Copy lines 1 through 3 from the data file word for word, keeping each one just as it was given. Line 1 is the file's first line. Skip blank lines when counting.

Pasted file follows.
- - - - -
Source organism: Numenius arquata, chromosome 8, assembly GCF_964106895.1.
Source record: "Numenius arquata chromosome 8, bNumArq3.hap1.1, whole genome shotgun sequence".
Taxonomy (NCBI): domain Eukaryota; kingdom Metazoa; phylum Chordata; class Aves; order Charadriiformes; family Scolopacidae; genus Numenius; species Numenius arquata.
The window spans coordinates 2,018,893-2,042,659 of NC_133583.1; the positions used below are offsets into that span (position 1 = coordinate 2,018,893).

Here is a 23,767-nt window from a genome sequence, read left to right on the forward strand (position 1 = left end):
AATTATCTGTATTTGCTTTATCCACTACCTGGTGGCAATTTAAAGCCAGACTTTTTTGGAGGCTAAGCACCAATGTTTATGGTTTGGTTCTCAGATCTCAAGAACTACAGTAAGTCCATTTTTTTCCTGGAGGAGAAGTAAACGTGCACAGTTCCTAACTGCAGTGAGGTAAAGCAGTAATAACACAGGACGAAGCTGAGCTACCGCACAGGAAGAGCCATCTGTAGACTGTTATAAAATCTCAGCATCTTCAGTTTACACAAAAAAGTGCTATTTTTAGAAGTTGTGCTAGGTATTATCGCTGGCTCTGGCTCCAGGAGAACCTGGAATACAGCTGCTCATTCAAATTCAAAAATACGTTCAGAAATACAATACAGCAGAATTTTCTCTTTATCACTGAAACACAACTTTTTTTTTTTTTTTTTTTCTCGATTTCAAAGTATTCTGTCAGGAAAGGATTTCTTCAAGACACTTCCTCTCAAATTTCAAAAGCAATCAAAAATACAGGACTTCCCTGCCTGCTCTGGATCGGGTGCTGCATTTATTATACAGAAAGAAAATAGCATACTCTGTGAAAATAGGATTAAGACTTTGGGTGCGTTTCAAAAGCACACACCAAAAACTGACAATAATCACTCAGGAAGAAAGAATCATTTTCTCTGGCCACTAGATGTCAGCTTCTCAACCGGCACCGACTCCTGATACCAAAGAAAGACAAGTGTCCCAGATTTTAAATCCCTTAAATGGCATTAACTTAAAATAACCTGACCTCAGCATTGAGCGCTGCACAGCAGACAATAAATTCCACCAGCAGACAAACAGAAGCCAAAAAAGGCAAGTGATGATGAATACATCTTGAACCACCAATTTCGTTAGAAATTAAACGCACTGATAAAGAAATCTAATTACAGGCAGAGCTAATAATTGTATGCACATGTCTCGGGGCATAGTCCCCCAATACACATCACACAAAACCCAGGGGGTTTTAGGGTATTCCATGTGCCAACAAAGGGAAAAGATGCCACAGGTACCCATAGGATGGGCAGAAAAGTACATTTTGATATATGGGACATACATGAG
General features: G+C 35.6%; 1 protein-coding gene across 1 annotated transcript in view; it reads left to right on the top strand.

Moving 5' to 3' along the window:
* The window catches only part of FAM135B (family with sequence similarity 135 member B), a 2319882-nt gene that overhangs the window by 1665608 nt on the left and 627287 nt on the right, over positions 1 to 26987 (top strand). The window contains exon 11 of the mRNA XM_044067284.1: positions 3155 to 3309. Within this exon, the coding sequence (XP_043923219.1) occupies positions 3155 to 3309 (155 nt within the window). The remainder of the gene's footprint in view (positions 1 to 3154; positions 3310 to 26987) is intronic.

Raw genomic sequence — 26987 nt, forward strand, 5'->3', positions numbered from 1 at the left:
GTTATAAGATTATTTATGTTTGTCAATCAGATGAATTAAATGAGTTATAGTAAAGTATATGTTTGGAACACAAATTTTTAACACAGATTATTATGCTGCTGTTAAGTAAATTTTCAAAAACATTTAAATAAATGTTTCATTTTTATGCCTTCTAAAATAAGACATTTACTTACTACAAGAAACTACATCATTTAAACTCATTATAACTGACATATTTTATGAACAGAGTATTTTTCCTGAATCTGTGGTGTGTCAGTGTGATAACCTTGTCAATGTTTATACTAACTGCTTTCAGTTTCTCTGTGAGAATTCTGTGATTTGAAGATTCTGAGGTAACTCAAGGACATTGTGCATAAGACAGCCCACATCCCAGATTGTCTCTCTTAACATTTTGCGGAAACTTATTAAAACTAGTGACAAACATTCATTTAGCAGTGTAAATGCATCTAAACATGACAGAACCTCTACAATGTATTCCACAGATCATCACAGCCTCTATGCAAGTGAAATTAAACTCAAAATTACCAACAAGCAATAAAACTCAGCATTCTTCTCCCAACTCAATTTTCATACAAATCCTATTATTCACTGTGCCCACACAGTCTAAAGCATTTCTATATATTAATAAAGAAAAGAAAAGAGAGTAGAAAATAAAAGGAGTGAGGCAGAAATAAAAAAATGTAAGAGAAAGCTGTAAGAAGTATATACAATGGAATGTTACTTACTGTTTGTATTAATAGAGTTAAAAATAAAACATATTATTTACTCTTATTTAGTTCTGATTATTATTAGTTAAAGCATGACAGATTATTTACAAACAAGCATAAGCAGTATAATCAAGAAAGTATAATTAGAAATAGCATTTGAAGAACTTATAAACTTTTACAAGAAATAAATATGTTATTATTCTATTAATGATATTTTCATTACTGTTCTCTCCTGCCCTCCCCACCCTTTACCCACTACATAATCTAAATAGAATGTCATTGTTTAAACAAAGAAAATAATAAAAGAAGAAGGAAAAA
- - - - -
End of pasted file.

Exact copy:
Source organism: Numenius arquata, chromosome 8, assembly GCF_964106895.1.
Source record: "Numenius arquata chromosome 8, bNumArq3.hap1.1, whole genome shotgun sequence".
Taxonomy (NCBI): domain Eukaryota; kingdom Metazoa; phylum Chordata; class Aves; order Charadriiformes; family Scolopacidae; genus Numenius; species Numenius arquata.